Schwartz blocked a shot at the blue line during the December 9th game in Detroit and left the game with an injured ankle. The next day he was placed on the injured reserved to be re-evaluated in 6 weeks. Cristiano Simonetta captured a gif of the incident and shared it via Twitter.
This was an expensive blocked shot, and an unnecessary play by Schwartz. I realize that it is human nature to want to block that shot. I imagine he did it instinctively. However, blocked shots have not shown to be an indicator of stopping goals or scoring goals. Yet, players are frequently injured while blocking shots. So what is the point of shot blocking if nothing regularly good results from it, while there is a strong likelihood of a negative consequence in the form of an injury?
The two charts below is data from Natural Stat Trick and it is all forwards from 2015-2016 to current season who have played at least ten games and played at least 100 minutes. I calculated on ice blocked shots by subtracting a player’s fenwick against from corsi against and then calculated the per 60 of that stat. As you can see, there is no correlation in the rate of blocked shots and the rate of goals scored for or goals scored against for when a player is on the ice. In other words, if the ultimate purpose in hockey is to score more goals than your opponent, purposefully making an effort to block shots does not help you win games.
That being said, I realize there are moments in games when a player should block a shot. I’m sure we can come up with several different scenarios in which a coach would want a player to block a shot. Schwartz’s blocked shot, in my opinion, is not one of those scenarios. The shot occurred out at the blue line with Allen have a clear view of the shot. Schwartz was also not in a position to take advantage of a loose puck. He was out numbered at the blue line 2-1. And as you can see, even if Schwartz had not gone down, the Red Wings maintained possession of the puck after block. The only thing the block accomplished was forcing the Red Wings into an offsides situation where their players had to clear the zone. One could argue forcing an offsides situation against their opponent is of value. But was it worth the Blues losing one their best skaters of the season to date?
Schwartz has played 30 games, scored 8 goals, and earns .83 points per game. Amongst all forwards this season who have played at least 24 games and play at least 11 minutes per game (comparable to Schwartz’s games played and time on ice per game), Schwartz ranks first in points per game.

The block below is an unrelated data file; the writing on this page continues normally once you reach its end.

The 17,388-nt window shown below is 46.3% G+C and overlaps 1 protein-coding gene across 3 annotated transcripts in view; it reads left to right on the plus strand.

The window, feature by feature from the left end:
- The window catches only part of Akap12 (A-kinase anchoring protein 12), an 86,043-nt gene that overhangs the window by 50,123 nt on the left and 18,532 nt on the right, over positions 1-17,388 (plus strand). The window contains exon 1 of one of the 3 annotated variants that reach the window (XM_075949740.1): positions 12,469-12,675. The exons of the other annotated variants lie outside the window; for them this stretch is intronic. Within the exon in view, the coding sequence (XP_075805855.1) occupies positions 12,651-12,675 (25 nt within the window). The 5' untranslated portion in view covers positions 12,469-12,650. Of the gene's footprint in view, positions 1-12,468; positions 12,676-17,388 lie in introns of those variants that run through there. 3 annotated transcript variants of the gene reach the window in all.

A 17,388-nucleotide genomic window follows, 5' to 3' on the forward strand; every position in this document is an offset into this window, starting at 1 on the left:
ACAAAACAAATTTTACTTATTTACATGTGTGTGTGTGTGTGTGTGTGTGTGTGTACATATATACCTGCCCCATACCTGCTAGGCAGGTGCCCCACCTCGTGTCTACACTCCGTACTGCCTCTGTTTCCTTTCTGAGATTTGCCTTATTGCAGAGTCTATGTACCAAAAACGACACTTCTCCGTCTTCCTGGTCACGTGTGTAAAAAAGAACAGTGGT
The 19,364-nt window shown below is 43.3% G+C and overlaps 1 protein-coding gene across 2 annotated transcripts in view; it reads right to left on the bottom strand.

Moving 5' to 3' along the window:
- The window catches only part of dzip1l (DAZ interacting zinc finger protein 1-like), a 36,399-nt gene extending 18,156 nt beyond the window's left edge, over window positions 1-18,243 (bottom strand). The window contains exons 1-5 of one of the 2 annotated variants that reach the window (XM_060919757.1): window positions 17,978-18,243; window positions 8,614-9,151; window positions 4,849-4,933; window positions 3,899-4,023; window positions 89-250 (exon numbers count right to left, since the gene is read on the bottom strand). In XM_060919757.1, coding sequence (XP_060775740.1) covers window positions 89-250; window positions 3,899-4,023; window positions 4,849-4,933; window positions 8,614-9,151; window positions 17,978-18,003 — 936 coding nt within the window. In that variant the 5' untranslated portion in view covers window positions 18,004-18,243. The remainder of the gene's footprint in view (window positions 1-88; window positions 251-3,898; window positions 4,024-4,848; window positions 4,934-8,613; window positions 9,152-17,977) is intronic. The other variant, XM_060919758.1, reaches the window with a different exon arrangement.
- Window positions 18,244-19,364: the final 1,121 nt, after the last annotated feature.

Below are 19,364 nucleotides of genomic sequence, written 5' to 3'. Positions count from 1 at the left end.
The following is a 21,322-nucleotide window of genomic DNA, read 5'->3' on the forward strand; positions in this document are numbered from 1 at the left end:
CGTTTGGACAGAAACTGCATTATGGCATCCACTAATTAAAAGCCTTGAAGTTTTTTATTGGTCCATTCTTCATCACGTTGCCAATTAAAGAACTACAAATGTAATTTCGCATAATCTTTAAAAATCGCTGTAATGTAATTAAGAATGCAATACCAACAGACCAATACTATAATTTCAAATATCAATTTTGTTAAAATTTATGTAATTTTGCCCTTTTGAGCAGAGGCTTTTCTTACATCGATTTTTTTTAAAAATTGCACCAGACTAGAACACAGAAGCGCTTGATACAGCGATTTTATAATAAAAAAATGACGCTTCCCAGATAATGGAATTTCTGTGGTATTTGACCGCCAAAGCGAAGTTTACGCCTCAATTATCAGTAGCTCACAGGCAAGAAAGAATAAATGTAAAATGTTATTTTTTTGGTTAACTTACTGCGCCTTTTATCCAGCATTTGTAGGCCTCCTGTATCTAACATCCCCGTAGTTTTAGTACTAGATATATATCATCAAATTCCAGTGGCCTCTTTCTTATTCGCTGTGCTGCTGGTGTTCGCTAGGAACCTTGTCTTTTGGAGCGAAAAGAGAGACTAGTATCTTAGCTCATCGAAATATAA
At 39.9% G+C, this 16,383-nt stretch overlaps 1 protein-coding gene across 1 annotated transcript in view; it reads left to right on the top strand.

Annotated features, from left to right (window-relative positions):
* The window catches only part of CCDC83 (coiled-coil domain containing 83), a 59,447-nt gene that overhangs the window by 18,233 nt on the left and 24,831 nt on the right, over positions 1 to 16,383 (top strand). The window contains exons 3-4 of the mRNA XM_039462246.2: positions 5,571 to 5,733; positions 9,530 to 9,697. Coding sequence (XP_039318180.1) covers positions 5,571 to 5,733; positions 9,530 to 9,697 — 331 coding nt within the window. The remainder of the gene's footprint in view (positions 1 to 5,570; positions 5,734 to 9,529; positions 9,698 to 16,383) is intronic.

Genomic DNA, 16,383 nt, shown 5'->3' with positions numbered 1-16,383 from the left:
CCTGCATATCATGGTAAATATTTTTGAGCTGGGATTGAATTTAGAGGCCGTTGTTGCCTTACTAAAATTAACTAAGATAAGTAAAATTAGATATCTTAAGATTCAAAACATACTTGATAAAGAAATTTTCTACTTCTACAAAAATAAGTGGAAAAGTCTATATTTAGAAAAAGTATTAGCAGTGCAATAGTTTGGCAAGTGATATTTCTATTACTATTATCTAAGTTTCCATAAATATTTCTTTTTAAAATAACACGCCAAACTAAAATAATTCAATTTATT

Granted, Schwartz also has the luxury of playing with Tarasenko and Schenn — over 200 minutes so far this season. The goals for percentage for this line is 81%, they have a 59% corsi for, and they draw 25% more penalties than they take.
Taking a look at the data viz below, I have highlighted Schwartz. He shows up as a blue line across the 6 charts. You can choose how you want to view the chart by choosing a stat to sort by. In terms of on ice numbers Schwartz is above average in terms of goals for per 60 and shots for per 60. When Schwartz is on the ice he and his teammates (likely Tarasenko and Schenn) generate a lot of shots and a lot of goals.
Individually, Schwartz is a different story. He is scoring goals at an above average rate while shooting below average. This is not sustainable long term. And if I were to show you the share of shots that Schwartz is responsible for when on ice, you would see that he is below average in that metric as well (I chose to edit out that stat in order to make the dataviz more readable).
You do not need fancystats and data viz to tell you that the Tarasenko - Schenn - Schwartz line has been magical for the Blues so far this season. Together, that line generates shots that convert into goals, almost on demand. However, individually, Schwartz has been more of a passenger than a driver on that specific line in terms of goal scoring. Will he be missed? Definitely. Was that blocked shot worth sacrificing one third of the Blues top scoring line? Absolutely not.